Homeownership has many benefits, including the ability to use your property’s equity as a lending resource. Whether you need funding for a renovation or to consolidate debts, a mortgage holder can access home loans and home equity lines of credit (HELOC) through their property. There’s also the option to remortgage your home, which by breaking your existing mortgage and starting a new one, can provide leftover cash through your home’s equity to pay for large expenses.
If you’re considering employing your home’s equity, here’s what you need to know about HELOCS, home equity loans, and remortgaging.
What is a Home Equity Line of Credit (HELOC)?
If you’re looking to have some flexibility with having a larger chunk of change on standby, a HELOC may be a great option for you.
A HELOC is a facility on your mortgage that lets you take out cash from your home’s equity as you need it. HELOCs are a type of revolving credit, meaning you can borrow money, pay it back, and borrow the funds again. You can use as much or as little of the HELOC as you want.
In a recent survey conducted by BNN Bloomberg and RATESDOTCA, 27% of those surveyed said they had a HELOC, and 78% said they used it. Most participants said they borrowed less than $50,000 on their HELOC.
There are many reasons why someone might make use of their HELOC. Often they are used for big expenses such as paying for a vacation or a renovation, consolidating other loans or for investment purposes. Other times they are used by parents to pull money out to help fund a child’s wedding or down payment.
A HELOC allows you to access up to 65% of your home’s market value, providing a larger loan amount you wouldn’t likely secure through a credit card or other line of credit. However, your outstanding mortgage loan balance, combined with your HELO, cannot equal more than 80% of your home’s value.
A HELOC also tends to provide a lower variable interest rate compared to credit cards and other personal loans, but is higher than variable mortgage rates. A HELOC allows borrowers to make interest-only payments, which 8% of HELOC holders tend to do.
It’s important to note that as interest rates rise, the cost of borrowing also increases, which can affect HELOCs. As home equity lines of credit are based on variable-rate interest, borrowers might be on the hook for higher payments as rates fluctuate in today’s market.
What is a Home Equity Loan?
Although they sound similar to a HELOC, home equity loans are slightly different.
A home equity loan is a one-time lump sum payment. An equity loan starts at $10,000 and co go up to 80% of your home’s value. A home equity loan borrower will pay interest on the entire amount.
Unlike a HELOC, an equity loan isn’t a revolving form of credit, meaning you’ll be required to pay the loan over a fixed pre-determined period, including the principal and interest. However, home equity loan interest rates still tend to be lower compared to credit cards, unsecured personal loans, or lines of credit.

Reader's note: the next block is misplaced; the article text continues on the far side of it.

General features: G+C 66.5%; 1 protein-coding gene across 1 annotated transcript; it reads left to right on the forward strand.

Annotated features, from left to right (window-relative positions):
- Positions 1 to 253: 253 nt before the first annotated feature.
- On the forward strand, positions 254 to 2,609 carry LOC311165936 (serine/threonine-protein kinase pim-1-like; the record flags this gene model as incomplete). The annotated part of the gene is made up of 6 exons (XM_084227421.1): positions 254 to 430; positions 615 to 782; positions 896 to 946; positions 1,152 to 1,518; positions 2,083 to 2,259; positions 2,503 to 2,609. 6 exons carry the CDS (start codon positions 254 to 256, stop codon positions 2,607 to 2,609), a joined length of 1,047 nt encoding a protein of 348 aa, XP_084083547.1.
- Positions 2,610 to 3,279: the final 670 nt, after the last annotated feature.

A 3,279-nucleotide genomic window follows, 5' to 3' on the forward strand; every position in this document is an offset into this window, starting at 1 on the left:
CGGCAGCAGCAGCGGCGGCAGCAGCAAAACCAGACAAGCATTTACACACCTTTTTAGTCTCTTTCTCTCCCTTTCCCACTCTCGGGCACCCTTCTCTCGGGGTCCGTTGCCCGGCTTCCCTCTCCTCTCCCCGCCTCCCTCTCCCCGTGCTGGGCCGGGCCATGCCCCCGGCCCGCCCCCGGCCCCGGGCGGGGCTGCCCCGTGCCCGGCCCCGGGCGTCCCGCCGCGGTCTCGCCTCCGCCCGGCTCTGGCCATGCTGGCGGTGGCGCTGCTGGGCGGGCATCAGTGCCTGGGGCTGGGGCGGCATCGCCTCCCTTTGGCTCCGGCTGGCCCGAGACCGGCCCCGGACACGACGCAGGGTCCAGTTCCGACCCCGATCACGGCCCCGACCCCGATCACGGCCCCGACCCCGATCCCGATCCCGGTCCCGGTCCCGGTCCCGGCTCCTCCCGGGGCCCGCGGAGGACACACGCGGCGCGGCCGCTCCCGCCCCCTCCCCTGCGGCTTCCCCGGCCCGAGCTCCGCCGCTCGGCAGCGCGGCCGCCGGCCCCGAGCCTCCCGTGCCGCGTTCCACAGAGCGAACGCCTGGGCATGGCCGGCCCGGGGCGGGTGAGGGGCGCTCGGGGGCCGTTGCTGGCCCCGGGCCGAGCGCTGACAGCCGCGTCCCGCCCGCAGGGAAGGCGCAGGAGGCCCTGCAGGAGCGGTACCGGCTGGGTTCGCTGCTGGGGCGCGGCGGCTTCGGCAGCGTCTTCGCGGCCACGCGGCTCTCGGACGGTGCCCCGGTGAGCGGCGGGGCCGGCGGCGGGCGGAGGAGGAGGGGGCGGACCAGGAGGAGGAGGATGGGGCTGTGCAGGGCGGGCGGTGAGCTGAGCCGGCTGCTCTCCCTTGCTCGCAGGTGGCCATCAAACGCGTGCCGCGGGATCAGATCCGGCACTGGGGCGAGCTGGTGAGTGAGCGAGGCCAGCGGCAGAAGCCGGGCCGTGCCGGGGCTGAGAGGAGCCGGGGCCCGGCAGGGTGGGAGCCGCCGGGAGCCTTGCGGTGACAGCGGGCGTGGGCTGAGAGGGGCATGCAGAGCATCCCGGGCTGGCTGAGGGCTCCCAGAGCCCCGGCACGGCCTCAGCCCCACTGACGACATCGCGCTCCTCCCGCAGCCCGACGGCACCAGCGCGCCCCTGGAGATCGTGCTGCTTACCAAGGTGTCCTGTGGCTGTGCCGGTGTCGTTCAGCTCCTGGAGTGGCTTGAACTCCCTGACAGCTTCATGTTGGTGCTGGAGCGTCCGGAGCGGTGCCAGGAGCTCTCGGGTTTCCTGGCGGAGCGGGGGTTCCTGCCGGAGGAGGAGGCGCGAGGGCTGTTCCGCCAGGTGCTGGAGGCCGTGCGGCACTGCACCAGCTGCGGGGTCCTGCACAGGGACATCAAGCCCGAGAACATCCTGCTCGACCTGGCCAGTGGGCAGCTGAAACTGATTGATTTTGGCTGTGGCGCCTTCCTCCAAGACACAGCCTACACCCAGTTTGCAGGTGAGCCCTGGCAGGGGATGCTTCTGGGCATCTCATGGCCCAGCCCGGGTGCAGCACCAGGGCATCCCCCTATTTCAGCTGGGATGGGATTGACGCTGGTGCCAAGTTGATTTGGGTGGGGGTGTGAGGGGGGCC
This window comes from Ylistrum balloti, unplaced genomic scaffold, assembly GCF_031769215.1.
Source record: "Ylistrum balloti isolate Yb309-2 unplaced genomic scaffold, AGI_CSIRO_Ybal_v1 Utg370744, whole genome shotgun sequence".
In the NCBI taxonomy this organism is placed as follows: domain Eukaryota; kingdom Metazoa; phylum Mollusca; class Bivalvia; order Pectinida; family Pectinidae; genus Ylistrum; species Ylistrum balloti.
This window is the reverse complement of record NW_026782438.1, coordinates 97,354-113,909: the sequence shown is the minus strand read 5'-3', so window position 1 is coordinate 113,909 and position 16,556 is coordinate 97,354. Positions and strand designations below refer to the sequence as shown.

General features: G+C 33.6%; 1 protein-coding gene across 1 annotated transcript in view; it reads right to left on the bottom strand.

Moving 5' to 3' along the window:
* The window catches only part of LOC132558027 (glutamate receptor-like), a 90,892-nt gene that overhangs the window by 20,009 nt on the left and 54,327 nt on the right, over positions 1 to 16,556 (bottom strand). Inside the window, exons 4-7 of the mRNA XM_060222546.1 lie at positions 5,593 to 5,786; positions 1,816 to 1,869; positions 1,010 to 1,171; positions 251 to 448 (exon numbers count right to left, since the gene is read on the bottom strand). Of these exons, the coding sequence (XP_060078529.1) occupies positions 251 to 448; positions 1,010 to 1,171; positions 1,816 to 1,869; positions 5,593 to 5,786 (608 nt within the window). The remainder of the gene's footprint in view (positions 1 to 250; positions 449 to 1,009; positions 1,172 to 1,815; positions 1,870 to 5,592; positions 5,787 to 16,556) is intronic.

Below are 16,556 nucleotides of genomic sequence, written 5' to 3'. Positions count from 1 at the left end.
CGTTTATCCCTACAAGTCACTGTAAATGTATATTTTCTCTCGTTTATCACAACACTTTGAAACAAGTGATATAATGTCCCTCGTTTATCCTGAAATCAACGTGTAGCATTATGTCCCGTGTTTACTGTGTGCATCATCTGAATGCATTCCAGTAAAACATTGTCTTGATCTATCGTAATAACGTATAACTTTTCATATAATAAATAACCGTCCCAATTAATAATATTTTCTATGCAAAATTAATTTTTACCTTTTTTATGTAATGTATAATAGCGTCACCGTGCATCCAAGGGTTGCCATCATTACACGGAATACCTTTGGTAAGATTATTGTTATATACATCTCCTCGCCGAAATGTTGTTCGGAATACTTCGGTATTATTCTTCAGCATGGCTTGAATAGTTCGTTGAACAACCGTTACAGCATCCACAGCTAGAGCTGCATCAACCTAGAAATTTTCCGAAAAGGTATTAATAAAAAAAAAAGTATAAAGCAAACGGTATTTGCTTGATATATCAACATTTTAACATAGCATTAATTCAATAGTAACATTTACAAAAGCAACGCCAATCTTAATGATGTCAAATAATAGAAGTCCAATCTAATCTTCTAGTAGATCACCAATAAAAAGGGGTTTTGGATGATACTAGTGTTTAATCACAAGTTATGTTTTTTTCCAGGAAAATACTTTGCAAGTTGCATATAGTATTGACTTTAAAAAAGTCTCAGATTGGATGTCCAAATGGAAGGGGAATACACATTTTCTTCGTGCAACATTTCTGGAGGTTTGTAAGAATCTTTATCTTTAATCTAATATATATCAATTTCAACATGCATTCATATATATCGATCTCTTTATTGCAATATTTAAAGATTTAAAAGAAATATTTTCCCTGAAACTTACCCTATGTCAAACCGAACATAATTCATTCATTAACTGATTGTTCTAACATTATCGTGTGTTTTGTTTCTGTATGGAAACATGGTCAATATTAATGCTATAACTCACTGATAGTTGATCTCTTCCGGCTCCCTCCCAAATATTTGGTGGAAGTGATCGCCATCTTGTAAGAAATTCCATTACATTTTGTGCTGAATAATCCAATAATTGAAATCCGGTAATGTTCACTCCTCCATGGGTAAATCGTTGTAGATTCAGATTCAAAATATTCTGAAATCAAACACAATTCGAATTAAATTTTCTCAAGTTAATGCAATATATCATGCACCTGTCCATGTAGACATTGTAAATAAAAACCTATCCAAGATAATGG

The advantage of a home equity loan is payments are set at a fixed rate. If you’re someone who prefers a more predictable monthly payment, a home equity loan allows you to use your home’s equity but at a more consistent pace.
How does Remortgaging Work?
If neither a HELOC or a home equity line sounds appealing, a homeowner can still extract value from their property’s equity by remortgaging.
Remortgaging, otherwise known as refinancing, involves replacing your existing mortgage with a new one with different terms. A homeowner may decide to take advantage of lower interest rates. Breaking your mortgage before your term ends can open up steep prepayment penalties, which can vary based on several factors, such as type of the interest rate you have. It’s important to understand the size of your pre-payment penalty before your remortgage so you can justify the savings if you switch to a new mortgage.
Remortgaging your home allows you to access equity in your home when you renegotiate your mortgage terms. A homeowner can tap into 80% of their home’s appraised value as a lump sum, excluding the balance of their current mortgage. Like a HELOC or home equity loan, this money can be used for large expenses such as to invest, fund a home project, or pay off debt.
Whenever you plan to take advantage of your home’s equity, or make any other changes to your mortgage, there’s a number of factors to consider.
If you intend to move in the near future, inquire if your mortgage is portable, which will allow you to take your existing mortgage along with its current rate and terms from your old property to your new one.
You may also want to ask if there are any specific areas of your agreement you can negotiate with your lender, including your mortgage rate. In the initial and renewal stages of a mortgage, it doesn’t hurt to shop around between different companies to find the best rate. In some cases, a mortgage broker will be able to provide you with additional savings to your mortgage – some companies buy down interest rates, which allows them to give up part of their commission from the lender in order to lower their client’s rate. Your mortgage professional will be able to help answer any of these questions.
If you have any questions about which option wold be best for you, get in touch with us today! We would love to chat about how we can help you achieve your financial and real estate goals. We work with a variety of different mortgage specialists who can assist you to finding the right option that is best suited for your needs.